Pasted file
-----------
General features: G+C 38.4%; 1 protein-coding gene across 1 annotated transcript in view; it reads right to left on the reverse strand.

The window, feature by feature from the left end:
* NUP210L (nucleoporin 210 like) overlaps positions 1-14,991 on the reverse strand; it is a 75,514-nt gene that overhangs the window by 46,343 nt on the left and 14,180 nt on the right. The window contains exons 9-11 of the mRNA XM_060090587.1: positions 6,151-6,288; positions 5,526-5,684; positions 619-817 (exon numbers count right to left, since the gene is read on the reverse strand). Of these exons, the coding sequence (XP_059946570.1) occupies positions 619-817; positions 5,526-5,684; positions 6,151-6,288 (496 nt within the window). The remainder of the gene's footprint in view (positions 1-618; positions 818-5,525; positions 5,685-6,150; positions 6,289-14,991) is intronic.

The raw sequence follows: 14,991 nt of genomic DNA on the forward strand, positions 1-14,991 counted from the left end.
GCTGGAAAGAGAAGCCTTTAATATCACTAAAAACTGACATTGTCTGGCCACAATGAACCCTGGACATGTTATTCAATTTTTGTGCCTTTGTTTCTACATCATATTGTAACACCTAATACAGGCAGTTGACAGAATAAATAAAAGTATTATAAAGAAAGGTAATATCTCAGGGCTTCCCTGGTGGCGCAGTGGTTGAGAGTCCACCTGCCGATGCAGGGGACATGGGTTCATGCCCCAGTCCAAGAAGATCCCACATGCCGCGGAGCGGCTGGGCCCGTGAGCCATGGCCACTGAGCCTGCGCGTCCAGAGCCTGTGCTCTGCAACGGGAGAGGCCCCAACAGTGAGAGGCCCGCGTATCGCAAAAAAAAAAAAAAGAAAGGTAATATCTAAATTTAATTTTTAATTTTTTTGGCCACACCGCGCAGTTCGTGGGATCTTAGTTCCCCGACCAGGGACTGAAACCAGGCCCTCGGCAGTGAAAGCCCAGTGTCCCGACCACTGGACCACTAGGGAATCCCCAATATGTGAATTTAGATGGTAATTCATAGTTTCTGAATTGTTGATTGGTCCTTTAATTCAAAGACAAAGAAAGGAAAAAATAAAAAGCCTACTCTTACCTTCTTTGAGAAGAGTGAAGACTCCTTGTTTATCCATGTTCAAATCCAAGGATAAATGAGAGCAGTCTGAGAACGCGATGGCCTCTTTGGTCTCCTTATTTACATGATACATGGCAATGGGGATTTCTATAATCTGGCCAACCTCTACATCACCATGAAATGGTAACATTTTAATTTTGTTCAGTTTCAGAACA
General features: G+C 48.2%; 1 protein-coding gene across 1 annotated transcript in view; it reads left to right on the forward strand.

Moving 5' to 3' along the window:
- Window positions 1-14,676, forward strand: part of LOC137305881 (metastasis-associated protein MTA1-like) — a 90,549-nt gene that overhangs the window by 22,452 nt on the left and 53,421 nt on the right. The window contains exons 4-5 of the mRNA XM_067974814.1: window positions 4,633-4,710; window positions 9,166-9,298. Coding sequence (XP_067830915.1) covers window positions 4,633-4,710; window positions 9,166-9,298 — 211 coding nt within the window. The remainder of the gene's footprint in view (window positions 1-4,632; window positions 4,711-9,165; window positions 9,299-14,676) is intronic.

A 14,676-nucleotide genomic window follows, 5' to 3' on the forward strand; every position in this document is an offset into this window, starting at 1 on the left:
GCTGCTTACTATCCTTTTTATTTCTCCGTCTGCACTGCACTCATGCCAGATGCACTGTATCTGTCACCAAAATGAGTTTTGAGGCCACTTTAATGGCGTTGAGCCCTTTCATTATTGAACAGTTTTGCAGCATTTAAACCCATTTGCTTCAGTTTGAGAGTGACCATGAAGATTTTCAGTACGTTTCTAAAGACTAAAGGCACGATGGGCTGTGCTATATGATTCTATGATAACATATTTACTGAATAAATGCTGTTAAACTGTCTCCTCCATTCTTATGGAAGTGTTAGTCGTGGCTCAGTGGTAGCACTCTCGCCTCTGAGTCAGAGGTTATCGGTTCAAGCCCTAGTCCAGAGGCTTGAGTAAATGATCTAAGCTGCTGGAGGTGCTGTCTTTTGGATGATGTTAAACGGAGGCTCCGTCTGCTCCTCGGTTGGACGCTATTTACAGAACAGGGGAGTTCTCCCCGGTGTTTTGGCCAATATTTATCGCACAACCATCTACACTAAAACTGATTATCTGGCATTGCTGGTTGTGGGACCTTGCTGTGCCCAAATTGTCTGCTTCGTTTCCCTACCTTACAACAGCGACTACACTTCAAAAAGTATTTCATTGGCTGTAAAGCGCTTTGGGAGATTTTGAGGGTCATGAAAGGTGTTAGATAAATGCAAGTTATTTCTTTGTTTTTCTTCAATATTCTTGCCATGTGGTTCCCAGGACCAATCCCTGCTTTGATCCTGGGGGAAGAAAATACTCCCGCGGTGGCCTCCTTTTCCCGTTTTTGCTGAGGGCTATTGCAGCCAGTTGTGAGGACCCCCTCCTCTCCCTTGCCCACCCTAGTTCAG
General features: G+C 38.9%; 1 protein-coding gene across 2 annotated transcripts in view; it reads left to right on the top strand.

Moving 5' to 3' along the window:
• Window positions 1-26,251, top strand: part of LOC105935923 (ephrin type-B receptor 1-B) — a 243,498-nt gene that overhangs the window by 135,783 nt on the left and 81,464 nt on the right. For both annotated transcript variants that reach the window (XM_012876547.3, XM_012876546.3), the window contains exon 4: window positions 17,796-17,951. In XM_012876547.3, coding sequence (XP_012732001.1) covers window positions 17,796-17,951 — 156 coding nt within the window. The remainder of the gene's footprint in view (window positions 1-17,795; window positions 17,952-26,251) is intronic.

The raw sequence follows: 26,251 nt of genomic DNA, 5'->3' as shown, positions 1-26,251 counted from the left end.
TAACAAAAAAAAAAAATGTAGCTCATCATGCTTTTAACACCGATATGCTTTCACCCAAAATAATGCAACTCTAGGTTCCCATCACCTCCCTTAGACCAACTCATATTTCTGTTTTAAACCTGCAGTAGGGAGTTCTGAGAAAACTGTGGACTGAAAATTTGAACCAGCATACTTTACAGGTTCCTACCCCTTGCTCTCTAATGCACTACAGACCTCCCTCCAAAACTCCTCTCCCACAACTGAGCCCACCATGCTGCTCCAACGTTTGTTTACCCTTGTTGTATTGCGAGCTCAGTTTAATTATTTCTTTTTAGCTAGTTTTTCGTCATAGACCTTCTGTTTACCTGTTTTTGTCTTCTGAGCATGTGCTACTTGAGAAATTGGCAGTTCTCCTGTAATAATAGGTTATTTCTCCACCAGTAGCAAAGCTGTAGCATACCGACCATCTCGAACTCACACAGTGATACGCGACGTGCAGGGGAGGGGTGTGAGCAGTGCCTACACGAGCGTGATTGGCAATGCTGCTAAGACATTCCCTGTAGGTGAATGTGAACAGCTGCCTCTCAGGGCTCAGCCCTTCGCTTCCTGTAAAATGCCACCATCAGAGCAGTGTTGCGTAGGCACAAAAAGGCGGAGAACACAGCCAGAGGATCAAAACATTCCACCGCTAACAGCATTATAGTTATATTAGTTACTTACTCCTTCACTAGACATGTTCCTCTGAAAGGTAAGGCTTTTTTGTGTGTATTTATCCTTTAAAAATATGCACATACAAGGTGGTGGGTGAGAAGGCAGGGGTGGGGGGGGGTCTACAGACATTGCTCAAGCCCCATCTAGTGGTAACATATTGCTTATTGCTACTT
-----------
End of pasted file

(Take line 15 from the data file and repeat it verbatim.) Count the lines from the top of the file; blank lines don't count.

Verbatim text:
TAACAAAAAAAAAAAATGTAGCTCATCATGCTTTTAACACCGATATGCTTTCACCCAAAATAATGCAACTCTAGGTTCCCATCACCTCCCTTAGACCAACTCATATTTCTGTTTTAAACCTGCAGTAGGGAGTTCTGAGAAAACTGTGGACTGAAAATTTGAACCAGCATACTTTACAGGTTCCTACCCCTTGCTCTCTAATGCACTACAGACCTCCCTCCAAAACTCCTCTCCCACAACTGAGCCCACCATGCTGCTCCAACGTTTGTTTACCCTTGTTGTATTGCGAGCTCAGTTTAATTATTTCTTTTTAGCTAGTTTTTCGTCATAGACCTTCTGTTTACCTGTTTTTGTCTTCTGAGCATGTGCTACTTGAGAAATTGGCAGTTCTCCTGTAATAATAGGTTATTTCTCCACCAGTAGCAAAGCTGTAGCATACCGACCATCTCGAACTCACACAGTGATACGCGACGTGCAGGGGAGGGGTGTGAGCAGTGCCTACACGAGCGTGATTGGCAATGCTGCTAAGACATTCCCTGTAGGTGAATGTGAACAGCTGCCTCTCAGGGCTCAGCCCTTCGCTTCCTGTAAAATGCCACCATCAGAGCAGTGTTGCGTAGGCACAAAAAGGCGGAGAACACAGCCAGAGGATCAAAACATTCCACCGCTAACAGCATTATAGTTATATTAGTTACTTACTCCTTCACTAGACATGTTCCTCTGAAAGGTAAGGCTTTTTTGTGTGTATTTATCCTTTAAAAATATGCACATACAAGGTGGTGGGTGAGAAGGCAGGGGTGGGGGGGGGTCTACAGACATTGCTCAAGCCCCATCTAGTGGTAACATATTGCTTATTGCTACTT